iCloud: everything, everywhere, in sync

Without wanting to sound smug as it really isn’t my style, it turns out my previous speculation about Apple’s forthcoming iCloud service wasn’t too far off the mark. It had always struck me that iCloud was never going to be a cloud-based music streaming service, and what Steve Jobs announced at WWDC yesterday was much more – everything, everywhere, in sync.

iCloud stores your music, photos, apps, calendars, documents, and more. And wirelessly pushes them to all your devices — automatically. It’s the easiest way to manage your content. Because now you don’t have to.

All that automatic, wireless pushing of data and documents sounds like a good thing, and perhaps best of all, it’s going to be free. There’s no indication yet of whether you can pay for more storage, but Apple are suggesting that the 5Gb space you do get will go a long way, since it isn’t used to store your purchased apps, music, books or photo stream.

One of the key messages that I got from beyond the reality distortion field, is that with iCloud the end-user no longer has to think about syncing their iDevices or managing their media and documents – it all happens automatically, and it “just works”. So for Apple applications and content – music, apps, books, mail, contact, calendars etc – you’re sorted, and with iCloud APIs being released to developers, third party applications will also be able to leverage the iCloud for storage and syncing.

iTunes in the Cloud isn’t what many pundits expected – there’s no subscription service here, and I’m not convinced that’s necessarily a bad thing. What it is though, is essentially two things: firstly, your purchases will be available everywhere, so if you buy (or indeed have already bought) a music track on your iPod, it’ll appear on your iPhone automatically without having to sync; and secondly, a paid for service called ‘iTunes Match’ gives you the same iCloud benefits for music you haven’t bought through iTunes. Your library is scanned for matching content, and if it doesn’t exist, you can upload it. With UK pricing unconfirmed, it remains to be seen if the service will be available here, but at $25 it looks like it’s going to be a worthwhile investment for a lot of people.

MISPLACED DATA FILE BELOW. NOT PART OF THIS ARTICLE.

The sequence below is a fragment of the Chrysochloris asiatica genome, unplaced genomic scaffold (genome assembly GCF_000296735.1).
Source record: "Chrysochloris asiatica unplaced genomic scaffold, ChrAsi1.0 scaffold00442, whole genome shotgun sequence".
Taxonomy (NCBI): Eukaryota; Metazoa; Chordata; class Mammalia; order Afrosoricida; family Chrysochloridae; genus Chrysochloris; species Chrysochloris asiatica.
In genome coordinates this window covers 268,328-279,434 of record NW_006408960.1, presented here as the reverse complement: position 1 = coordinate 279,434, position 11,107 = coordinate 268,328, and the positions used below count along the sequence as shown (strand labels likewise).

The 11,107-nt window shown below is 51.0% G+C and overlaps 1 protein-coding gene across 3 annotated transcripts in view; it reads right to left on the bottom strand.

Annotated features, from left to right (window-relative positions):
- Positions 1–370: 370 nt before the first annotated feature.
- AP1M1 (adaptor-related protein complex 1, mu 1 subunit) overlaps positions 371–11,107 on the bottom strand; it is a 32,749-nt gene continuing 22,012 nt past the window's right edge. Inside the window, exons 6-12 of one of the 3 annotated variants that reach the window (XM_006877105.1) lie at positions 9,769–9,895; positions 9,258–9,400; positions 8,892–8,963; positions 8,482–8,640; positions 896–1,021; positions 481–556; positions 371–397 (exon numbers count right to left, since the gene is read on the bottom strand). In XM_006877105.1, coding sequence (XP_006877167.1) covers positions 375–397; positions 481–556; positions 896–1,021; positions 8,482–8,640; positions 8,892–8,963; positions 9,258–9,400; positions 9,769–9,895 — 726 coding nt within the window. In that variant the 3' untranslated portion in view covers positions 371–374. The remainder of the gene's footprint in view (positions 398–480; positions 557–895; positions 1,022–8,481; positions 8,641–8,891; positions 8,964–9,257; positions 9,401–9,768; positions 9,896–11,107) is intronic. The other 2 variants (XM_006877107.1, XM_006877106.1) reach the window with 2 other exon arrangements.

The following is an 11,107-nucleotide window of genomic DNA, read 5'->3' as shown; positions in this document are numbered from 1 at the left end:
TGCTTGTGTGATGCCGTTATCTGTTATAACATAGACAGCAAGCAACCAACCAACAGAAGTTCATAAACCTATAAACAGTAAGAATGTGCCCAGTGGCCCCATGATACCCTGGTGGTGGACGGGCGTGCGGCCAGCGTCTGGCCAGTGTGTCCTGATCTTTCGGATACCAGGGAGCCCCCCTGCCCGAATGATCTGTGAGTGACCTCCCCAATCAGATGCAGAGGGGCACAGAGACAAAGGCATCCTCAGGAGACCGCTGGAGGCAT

The same “access all areas” mantra of iCloud applies to books and apps, and with the beta version already having gone live, you can see how this works already on your iOS device – previously purchased apps can now be grabbed from iCloud using the new ‘Purchased’ section of the App Store, and in fact, I just downloaded Pages to my iPhone having previously bought it for my iPad. As Steve said, “it just works”, and I’ve no reason to believe it won’t be exactly the same story with iWork documents.

Another great feature coming soon in iCloud is Photo Stream. Take a photo using your iPhone and it’ll be automatically pushed to the cloud and instantly available on all your other devices – iPods, iPads, Macs, PCs and Apple TVs – without needing to sync or send via email, and it also works for photos that you import from a digital camera on your computer. The iCloud will only store your last 1000 photos, and new photos are going to be kept for 30 days, so you will at least need to remember to move photos into your camera roll or an album if you want to store them permanently.

iCloud looks set to change how we interact with our Apple devices, both desktop and mobile, but for the most part in a good way – automatic and seamless is great, although sometimes I worry when I hear phrases like “now you don’t have to” as it can lead some people into complacency and a false sense of security.

There are also unanswered questions, like how will iCloud syncing work if you have multiple Apple ID’s? With MobileMe being terminated and existing subscribers having to transition to iCloud, what about iDisk storage? For most folks I guess it won’t be a big deal, and we’ll need to wait to hear more about the transition process when I’m sure everything will become crystal clear.

So, is having “everything, everywhere, in sync” a good idea? It’s certainly convenient, but you do have to ask yourself whether you’re ready to store so much personal data in a cloud…. I am, I just really hope it doesn’t rain 🙂

iCloud is coming in the Autumn. For more details, visit the Apple Website

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